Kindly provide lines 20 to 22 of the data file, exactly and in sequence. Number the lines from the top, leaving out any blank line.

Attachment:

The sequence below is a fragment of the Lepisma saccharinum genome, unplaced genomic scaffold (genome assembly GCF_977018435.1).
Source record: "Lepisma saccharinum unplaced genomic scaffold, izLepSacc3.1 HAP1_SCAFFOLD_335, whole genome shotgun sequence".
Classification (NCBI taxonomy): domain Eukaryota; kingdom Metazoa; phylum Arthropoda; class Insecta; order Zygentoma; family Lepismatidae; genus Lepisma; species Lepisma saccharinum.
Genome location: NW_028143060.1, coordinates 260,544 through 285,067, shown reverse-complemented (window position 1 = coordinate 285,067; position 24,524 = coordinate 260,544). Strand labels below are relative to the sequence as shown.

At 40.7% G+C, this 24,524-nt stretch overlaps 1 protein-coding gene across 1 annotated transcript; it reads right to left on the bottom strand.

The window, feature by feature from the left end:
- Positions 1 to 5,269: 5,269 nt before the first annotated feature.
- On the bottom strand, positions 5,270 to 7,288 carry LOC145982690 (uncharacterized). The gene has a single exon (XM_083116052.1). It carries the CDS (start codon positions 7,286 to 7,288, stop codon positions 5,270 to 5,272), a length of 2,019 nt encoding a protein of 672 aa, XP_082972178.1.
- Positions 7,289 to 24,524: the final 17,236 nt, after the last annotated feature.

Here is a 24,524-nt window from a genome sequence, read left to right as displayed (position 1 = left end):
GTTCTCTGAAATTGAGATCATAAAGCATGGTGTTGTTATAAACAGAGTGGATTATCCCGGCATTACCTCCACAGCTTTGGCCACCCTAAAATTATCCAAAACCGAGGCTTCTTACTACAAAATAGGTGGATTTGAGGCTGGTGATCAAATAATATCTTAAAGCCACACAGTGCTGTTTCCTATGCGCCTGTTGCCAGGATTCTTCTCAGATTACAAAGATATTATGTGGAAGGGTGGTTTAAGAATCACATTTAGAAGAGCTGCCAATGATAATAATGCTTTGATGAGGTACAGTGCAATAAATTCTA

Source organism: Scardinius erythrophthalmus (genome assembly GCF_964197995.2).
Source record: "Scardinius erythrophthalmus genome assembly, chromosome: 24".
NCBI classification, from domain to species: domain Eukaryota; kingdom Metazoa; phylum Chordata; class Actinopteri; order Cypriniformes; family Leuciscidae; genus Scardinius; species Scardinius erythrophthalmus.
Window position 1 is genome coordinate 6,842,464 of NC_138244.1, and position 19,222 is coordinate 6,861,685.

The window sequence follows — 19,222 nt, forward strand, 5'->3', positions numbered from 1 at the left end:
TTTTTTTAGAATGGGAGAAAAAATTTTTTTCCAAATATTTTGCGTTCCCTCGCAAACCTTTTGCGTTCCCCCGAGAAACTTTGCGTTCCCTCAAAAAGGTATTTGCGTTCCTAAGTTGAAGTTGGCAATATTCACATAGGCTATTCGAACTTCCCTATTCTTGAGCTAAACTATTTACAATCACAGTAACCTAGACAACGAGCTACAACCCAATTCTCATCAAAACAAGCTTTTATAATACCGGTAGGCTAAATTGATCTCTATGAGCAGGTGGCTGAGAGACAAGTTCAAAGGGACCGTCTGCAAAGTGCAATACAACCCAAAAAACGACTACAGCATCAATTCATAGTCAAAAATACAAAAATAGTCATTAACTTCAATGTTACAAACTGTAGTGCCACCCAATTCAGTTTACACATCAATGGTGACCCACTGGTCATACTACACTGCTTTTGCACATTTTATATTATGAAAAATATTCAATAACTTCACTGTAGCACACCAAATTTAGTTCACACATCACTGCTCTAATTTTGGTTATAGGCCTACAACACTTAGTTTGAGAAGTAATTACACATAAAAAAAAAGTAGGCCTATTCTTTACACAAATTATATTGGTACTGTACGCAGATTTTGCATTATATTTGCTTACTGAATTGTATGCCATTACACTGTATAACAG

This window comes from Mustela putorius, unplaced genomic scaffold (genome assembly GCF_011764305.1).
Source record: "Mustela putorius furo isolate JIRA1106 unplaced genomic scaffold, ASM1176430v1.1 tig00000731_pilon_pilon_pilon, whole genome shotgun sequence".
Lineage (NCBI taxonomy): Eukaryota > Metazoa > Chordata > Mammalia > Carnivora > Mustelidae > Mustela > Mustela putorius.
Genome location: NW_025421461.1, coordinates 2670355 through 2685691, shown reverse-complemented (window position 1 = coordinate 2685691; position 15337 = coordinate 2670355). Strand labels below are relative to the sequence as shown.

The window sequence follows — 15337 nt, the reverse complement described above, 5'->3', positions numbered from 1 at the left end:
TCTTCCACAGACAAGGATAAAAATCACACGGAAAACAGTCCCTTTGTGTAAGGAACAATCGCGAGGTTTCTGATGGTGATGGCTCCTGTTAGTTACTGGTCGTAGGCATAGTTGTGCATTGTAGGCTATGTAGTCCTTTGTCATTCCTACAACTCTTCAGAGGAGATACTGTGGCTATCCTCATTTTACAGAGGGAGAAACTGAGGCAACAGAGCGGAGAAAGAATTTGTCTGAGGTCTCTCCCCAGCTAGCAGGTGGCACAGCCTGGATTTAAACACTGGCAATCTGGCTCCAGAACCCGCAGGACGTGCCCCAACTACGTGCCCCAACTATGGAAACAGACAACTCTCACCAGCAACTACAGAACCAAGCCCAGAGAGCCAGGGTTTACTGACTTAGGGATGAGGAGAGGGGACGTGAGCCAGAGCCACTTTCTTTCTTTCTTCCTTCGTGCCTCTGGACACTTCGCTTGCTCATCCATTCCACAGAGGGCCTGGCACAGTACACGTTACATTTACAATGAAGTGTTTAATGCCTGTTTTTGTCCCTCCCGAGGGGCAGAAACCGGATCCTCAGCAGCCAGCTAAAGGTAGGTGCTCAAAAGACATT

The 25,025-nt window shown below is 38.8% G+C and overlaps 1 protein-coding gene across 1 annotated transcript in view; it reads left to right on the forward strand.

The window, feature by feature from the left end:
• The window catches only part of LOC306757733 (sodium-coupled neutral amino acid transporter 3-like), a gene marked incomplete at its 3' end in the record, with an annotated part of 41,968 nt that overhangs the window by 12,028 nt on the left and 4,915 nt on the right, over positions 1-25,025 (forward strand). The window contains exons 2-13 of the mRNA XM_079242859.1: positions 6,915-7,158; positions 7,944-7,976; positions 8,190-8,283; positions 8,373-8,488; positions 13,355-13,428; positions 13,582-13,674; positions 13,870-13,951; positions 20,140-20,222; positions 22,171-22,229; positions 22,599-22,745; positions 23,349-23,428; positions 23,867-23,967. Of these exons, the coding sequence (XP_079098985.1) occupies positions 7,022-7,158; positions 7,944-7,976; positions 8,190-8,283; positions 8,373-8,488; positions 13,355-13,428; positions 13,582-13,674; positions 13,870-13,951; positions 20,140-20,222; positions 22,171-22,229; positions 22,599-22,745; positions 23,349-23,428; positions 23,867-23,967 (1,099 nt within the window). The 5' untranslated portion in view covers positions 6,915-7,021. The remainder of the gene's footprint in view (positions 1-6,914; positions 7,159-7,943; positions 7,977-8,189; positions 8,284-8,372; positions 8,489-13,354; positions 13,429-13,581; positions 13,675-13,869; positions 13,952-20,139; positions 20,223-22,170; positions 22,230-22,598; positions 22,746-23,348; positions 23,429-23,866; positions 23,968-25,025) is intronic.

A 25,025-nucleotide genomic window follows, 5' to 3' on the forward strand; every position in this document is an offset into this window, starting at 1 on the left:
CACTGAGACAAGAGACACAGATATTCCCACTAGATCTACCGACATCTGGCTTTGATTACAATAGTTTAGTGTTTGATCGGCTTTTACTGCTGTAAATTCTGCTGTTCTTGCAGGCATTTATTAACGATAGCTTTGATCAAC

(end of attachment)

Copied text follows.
Lineage (NCBI taxonomy): Eukaryota > Metazoa > Chordata > Mammalia > Carnivora > Mustelidae > Mustela > Mustela putorius.
Genome location: NW_025421461.1, coordinates 2670355 through 2685691, shown reverse-complemented (window position 1 = coordinate 2685691; position 15337 = coordinate 2670355). Strand labels below are relative to the sequence as shown.

The window sequence follows — 15337 nt, the reverse complement described above, 5'->3', positions numbered from 1 at the left end: